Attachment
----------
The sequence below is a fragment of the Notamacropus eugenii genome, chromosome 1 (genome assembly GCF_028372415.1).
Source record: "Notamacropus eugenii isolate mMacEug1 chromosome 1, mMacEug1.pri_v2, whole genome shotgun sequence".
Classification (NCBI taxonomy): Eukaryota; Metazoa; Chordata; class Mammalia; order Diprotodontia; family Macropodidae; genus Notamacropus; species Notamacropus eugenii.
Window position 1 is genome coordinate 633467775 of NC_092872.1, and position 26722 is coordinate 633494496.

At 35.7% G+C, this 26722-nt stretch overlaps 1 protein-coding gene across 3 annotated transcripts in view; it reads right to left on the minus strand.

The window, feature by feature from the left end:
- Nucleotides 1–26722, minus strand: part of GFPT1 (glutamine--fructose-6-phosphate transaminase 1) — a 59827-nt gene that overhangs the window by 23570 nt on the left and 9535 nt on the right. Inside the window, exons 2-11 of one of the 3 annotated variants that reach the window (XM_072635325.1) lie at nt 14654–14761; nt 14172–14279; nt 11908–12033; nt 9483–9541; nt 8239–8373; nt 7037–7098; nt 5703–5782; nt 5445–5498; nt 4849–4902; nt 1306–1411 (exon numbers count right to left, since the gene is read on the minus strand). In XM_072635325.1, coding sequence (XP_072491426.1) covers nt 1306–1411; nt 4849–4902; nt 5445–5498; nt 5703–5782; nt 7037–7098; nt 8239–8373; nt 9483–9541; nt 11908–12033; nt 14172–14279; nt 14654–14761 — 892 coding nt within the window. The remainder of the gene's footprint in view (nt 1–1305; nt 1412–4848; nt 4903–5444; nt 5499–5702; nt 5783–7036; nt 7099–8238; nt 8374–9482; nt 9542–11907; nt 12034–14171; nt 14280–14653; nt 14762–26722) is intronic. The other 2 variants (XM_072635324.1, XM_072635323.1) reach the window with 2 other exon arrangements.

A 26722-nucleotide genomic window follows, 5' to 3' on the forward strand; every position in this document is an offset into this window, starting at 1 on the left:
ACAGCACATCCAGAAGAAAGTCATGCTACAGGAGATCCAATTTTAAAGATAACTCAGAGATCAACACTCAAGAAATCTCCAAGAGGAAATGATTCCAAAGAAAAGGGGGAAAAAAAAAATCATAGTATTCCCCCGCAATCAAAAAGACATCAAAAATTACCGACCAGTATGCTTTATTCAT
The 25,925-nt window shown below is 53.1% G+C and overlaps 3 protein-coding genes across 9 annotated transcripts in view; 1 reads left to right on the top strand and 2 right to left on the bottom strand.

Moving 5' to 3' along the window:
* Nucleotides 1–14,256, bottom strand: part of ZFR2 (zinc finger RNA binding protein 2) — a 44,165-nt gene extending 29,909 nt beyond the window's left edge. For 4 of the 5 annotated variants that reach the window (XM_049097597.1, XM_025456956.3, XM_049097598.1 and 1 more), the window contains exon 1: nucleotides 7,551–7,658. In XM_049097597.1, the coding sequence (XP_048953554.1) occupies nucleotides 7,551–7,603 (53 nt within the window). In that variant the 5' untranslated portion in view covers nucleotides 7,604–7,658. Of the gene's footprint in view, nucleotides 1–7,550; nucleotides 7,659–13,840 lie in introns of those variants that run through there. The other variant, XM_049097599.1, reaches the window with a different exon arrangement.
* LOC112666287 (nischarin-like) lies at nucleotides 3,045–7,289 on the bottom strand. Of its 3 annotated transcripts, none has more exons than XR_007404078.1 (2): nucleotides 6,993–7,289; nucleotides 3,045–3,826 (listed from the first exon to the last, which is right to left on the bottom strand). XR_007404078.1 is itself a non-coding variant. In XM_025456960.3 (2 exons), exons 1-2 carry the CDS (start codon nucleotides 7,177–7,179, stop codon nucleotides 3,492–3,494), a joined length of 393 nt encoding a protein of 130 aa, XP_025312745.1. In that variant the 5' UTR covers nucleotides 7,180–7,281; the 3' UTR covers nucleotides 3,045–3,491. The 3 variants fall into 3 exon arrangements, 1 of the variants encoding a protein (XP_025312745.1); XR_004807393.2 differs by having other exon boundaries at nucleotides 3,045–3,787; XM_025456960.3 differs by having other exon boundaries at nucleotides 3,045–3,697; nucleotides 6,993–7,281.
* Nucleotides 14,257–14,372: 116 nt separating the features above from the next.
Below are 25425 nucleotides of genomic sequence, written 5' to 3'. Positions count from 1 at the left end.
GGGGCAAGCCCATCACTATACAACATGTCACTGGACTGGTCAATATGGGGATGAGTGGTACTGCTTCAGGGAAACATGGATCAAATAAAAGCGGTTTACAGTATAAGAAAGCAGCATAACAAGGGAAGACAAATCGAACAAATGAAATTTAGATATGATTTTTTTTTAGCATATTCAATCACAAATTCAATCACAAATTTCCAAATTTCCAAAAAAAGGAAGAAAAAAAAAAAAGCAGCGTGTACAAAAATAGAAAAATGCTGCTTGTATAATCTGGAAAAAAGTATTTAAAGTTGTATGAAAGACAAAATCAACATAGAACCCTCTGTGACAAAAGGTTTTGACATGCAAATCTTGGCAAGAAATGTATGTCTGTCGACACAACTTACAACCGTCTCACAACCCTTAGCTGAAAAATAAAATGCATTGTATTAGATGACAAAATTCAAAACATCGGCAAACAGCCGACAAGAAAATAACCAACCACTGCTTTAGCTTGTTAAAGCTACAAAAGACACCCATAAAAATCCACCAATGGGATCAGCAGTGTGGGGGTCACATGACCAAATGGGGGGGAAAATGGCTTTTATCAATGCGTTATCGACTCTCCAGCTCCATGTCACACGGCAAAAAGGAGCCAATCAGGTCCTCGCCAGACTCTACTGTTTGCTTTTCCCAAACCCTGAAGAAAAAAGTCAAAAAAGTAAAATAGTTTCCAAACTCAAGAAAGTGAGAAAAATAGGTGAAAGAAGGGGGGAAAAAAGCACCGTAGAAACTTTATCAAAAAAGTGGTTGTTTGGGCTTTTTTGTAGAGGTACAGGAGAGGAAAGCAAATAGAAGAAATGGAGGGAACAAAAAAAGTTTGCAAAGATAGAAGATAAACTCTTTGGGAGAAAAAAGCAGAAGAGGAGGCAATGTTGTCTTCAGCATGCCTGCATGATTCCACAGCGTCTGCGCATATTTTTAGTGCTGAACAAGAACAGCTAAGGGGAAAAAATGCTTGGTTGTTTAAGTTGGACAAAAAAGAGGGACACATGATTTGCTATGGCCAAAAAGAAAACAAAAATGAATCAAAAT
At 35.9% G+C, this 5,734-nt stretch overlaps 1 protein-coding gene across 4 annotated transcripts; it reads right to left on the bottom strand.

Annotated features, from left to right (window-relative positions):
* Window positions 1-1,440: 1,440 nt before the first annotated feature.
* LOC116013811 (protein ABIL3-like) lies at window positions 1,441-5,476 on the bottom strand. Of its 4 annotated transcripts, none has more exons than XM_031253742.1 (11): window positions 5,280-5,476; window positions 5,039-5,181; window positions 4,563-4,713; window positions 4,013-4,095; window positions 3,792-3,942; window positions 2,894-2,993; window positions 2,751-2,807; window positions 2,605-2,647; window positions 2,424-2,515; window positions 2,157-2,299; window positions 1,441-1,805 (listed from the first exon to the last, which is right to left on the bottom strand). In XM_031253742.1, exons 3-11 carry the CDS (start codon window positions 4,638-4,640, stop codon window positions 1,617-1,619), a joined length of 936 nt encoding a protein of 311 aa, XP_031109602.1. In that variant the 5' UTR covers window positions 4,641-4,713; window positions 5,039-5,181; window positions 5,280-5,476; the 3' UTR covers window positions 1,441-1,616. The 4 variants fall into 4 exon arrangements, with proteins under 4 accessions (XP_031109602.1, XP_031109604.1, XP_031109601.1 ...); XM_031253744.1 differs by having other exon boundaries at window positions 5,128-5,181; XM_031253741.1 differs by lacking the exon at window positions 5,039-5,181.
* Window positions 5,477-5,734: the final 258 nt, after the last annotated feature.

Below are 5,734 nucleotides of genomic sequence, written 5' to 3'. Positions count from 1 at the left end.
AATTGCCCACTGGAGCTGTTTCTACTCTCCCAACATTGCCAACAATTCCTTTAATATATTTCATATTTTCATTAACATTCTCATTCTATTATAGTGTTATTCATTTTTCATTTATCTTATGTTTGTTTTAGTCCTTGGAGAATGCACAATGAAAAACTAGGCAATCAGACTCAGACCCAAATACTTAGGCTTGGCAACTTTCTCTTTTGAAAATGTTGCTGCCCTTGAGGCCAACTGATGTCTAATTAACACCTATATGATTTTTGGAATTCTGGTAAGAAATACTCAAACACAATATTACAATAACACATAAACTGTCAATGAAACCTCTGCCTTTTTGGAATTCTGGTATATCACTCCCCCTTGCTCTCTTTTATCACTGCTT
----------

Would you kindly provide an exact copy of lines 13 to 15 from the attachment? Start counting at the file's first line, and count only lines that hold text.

* LOC112666287 (nischarin-like) lies at nucleotides 3,045–7,289 on the bottom strand. Of its 3 annotated transcripts, none has more exons than XR_007404078.1 (2): nucleotides 6,993–7,289; nucleotides 3,045–3,826 (listed from the first exon to the last, which is right to left on the bottom strand). XR_007404078.1 is itself a non-coding variant. In XM_025456960.3 (2 exons), exons 1-2 carry the CDS (start codon nucleotides 7,177–7,179, stop codon nucleotides 3,492–3,494), a joined length of 393 nt encoding a protein of 130 aa, XP_025312745.1. In that variant the 5' UTR covers nucleotides 7,180–7,281; the 3' UTR covers nucleotides 3,045–3,491. The 3 variants fall into 3 exon arrangements, 1 of the variants encoding a protein (XP_025312745.1); XR_004807393.2 differs by having other exon boundaries at nucleotides 3,045–3,787; XM_025456960.3 differs by having other exon boundaries at nucleotides 3,045–3,697; nucleotides 6,993–7,281.
* Nucleotides 14,257–14,372: 116 nt separating the features above from the next.
Below are 25425 nucleotides of genomic sequence, written 5' to 3'. Positions count from 1 at the left end.